FamilySearch has announced a milestone in its collection of Family History Books.
One hundred thousand books have now been scanned by the
partnership of the Family History Library, Allen County Public Library, and
several other important family history libraries in the world.
These books are online and available to search and use on the
FamilySearch.org website. You can reach the collection by clicking Search
and then Books or by simply clicking the link above.
The majority of the books online are family histories, with a
smaller portion made up of cemetery records, local and county histories,
genealogy magazines, and how-to-books, gazetteers, and medieval histories and
These valuable aids are viewed by
more than 100,000 people a month.
They are planning a full day of lectures on
Saturday, 26 October on Tracing Forward – Searching for Relatives in Recent
Times – a day designed to provide researchers with new ideas, strategies
and tools to help them trace members of their expanded family trees, people who
might still be alive or recently deceased.
This is a brand-new workshop topic for Toronto
Branch and we’re quite excited about it – we expect to have program and
registration details available on our website in the very near future.
time (Sept 20 - 22) is nearly here, and are you ready to attend a full-day of
workshops, and two days of lectures by people from Ireland, and local
genealogical experts on Irish roots?
thing which BIFHSGO does, and has done for the past two years, is to present
interviews with the conference speakers.
year, some of the interviews are -
Lesley Anderson Previews her Pre-conference Seminar Lesley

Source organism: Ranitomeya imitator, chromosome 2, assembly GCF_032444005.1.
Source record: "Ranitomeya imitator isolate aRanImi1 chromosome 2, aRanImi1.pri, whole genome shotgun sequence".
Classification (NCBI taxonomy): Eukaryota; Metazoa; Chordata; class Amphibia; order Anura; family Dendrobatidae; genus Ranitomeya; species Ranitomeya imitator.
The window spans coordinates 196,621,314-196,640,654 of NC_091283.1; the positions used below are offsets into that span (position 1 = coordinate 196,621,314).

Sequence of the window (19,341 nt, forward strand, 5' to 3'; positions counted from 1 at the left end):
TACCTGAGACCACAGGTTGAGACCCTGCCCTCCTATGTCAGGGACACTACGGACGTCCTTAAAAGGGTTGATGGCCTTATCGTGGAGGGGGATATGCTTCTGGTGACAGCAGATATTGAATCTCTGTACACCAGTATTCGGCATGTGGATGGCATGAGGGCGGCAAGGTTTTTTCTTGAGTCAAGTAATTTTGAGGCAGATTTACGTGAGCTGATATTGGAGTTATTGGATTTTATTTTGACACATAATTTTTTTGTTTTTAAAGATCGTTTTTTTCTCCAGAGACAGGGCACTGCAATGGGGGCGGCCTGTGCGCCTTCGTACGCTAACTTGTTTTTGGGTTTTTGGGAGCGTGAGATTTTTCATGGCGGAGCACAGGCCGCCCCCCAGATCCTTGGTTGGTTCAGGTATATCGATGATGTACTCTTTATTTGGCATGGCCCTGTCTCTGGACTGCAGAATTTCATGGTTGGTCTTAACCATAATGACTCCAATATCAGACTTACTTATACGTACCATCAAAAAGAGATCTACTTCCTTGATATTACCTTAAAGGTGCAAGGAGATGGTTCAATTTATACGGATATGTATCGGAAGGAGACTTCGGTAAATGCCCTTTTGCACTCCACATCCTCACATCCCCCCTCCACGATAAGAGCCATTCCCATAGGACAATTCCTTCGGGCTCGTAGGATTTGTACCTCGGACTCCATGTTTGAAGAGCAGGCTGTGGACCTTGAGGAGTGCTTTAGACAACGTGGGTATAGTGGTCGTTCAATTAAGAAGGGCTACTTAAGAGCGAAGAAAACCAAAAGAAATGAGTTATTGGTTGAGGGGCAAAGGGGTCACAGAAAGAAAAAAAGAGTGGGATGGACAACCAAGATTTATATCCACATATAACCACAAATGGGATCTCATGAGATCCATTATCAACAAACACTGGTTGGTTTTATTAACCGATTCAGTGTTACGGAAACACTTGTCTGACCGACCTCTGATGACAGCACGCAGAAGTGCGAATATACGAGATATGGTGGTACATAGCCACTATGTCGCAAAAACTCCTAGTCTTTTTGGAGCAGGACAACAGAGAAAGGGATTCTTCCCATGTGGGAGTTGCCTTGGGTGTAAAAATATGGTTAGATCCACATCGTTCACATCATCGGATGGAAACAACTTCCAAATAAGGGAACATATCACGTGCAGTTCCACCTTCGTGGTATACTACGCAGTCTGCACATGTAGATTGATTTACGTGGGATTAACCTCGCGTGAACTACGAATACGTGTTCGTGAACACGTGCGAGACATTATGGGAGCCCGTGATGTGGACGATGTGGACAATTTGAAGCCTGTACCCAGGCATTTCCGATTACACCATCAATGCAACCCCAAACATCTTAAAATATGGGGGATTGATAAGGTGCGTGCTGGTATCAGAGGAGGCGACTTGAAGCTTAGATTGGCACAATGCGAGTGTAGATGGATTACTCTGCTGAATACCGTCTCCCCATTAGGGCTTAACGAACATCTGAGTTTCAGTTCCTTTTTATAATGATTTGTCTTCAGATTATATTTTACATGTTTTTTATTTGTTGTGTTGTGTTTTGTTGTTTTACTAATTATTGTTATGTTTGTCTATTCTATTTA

talks about her lecture on Ancestry.ca and how it can help you with your Irish
family history research.
Interview with Linda Reid Toronto
genealogist Linda Reid will be presenting "Around the Brick Wall: Tracing
Back an Irish Family through Collateral Lines" and "Are They Really My
Ancestors? Using Autosomal DNA Tests to Confirm (or Deny) Relationships and
Success through One Name Studies Sandra
Adams, Bill Arthurs and Elizabeth Kipp along with John D Reid talk about the
successes they have had by pursuing their one-name studies and what you can
expect to learn if you attend the Saturday afternoon session "Success
through One Name Studies"
again, the Library and Archives Canada has released a census – this time, its
the 1861 census. Information was collected for people living in Canada East,
Canada West, New Brunswick, Nova Scotia and Prince Edward Island.
You can search
this new database by nominal information, such as the surname,
given name(s) and age of an individual, as
well as by geographical information such as district and sub-district names.
This wasn’t a uniform census – the questionnaires
were different in Nova Scotia, New Brunswick, Nova Scotia, and in the Canadas
(Canada West – Ontario and Canada East – Quebec).
Also, the enumeration day in the Canadas was January
the 14th, March 30th in Nova Scotia, and August the 15th
in Prince Edward Island.
The census was also divided among rural and
urban centres of the country.
So if an ancestor lived in Toronto (an urban
centre), the enumerator would drop off the form for the inhabitants to fill out
themselves, and then they would stop by a couple of days later to pick up the
form, or if your ancestor lived in a rural area, the enumerator would fill out
A meeting will be
held in Gatineau, Quebec, sponsored by the City of Gatineau, Saturday, Aug. 17,
2013, 2 pm at the Alonzo-Wright House (College Saint-Alexandre), 2425 rue St-Louis,
Gatineau, on the Sword family pioneer cemetery.
The speakers will be Suzanne Bigras and Jean-Guy Ouimet’
At least 46 members of a family are buried in the heart of a residential area
of modern day Gatineau. The oldest family cemetery lies in the undergrowth,
wedged between two single family homes! So far, a total of eight headstones have been
found of the Barber, Davidson and Langford families in the Sword family pioneer cemetery.
Mark the date August 4 – 9th on your calendar! It will be the live streaming of 50 sessions at the International